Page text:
Stop-start technology, which cuts off engines when idling, could soon become the norm for all vehicles rolling off production lines across the world, nbcnews.com reports.
A new study by Navigant Research found that manufacturers are increasingly looking to include this technology on all future vehicles, not just those designed with efficiency in mind. As such, a feature which was once the sole preserve of hybrid and fuel-efficient cars could soon become the norm across the entire automotive industry.
It was estimated that over the eight years to 2022, the number of vehicles with stop-start technology would increase from 8.8 million to 55.4 million - or 530 per cent growth. If this estimate is accurate, it would account for more than half of all cars manufactured in 2022.
Not only this, researchers said their estimates were erring more on the conservative side, with Ford having already announced that 70 per cent of its cars manufactured for a US audience would be equipped with the feature by 2017. That year alone, sales are expected to top one million.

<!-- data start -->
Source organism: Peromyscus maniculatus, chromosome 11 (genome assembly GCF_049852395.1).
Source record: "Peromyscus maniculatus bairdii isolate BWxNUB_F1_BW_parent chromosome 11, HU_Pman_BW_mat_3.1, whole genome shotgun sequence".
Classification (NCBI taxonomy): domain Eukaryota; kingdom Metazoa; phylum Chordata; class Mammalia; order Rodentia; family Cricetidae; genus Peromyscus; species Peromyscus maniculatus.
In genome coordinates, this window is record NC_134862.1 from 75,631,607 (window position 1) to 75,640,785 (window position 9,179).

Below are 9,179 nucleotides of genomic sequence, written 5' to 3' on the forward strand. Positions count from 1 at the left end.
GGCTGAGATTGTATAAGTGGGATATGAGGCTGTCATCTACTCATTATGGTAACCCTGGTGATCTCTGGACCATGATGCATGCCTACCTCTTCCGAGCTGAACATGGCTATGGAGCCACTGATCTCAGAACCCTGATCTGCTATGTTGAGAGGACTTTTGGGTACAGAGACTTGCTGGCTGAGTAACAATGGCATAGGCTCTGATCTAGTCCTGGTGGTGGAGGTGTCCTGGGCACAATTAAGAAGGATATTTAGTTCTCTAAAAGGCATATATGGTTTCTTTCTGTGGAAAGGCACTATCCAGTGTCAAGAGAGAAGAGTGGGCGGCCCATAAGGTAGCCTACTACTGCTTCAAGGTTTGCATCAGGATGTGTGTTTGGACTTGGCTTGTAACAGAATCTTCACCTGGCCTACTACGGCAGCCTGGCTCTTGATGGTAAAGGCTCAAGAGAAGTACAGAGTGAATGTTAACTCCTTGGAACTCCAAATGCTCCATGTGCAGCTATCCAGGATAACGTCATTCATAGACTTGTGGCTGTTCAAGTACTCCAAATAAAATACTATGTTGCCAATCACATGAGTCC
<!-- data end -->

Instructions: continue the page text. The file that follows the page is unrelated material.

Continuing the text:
Perhaps most telling was the variety of vehicles which manufacturers said they expected to use the technology on over the coming years. These included everything from small runarounds to working vehicles and even high-performance luxury cars.
With cost savings for drivers estimated to be between two and five per cent, it may come as little surprise that stop-start technology is set for a much wider roll-out.
Explaining where potential issues may lie, senior analyst at Navigant Research, David Alexander, told fortmilltimes.com: "The challenge for automakers is to get the biggest efficiency benefits from the smallest cost increment."